Before we start: Yes, the code snippets throughout this article are screenshots and therefor not easy to copy-paste and reuse, but I shared the entire set of all Bicep files, Bicep Modules and transpiled JSON code on Github here: Multi-module Bicep project for WVD. I’m using screenshots as this allows for easy reading and annotations.
Before Bicep 0.2 release we would build (transpile) a corresponding JSON file from the Bicep file by running the command below.
And since a Bicep Module file is no different than a regular Bicep file, we still can. We are however not going to do that. Instead we are going to call the module from another Bicep file. To call a Bicep module we use the code below. We specify the keyword ‘Module’ followed an identifier and then specifying the ‘type’ which in this case is the location of the bicep file, in this case the module that creates the Vnet and Subnet. Note that we can pass parameters to overwrite any defaults specified in the module itself. Also, the ‘name’ that we specify here is not the name of the vnet, but it is the name of the nested deployment that gets created in JSON, more on that later.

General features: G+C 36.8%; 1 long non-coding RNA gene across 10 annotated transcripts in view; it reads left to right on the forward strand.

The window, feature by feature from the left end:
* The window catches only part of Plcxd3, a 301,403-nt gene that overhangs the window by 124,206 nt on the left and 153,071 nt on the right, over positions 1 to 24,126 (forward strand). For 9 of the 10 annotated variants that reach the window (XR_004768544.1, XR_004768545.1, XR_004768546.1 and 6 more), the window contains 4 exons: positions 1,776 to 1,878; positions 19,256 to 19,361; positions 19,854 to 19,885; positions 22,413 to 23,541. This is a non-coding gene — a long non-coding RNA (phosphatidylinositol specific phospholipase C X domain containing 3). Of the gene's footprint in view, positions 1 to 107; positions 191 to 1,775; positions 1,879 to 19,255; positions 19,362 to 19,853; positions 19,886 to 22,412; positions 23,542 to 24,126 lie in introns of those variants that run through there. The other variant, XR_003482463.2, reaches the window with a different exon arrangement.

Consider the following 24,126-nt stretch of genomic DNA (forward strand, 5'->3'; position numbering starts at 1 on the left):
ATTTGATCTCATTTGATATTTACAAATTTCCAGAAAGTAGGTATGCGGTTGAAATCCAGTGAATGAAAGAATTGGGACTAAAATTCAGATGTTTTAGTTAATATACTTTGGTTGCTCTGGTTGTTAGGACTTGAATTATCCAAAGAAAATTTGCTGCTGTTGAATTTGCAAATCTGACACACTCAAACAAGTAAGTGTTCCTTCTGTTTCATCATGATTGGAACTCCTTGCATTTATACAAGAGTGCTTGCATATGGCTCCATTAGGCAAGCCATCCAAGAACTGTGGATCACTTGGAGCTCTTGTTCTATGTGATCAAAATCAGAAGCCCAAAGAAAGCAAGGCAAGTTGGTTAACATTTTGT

Second thing you’ll notice that we specified a scope. This is great because it allows us to specify the, in this case, resourceGroup where the resources of this module are going to be deployed. So this also allows us to call several different modules that deploy different resources into various different resource groups. This comes in very handy for larger deployments that expand a single resource group. Do make sure that you specify targetScope as ‘subscription’ inside the Bicep file from where you call your Modules.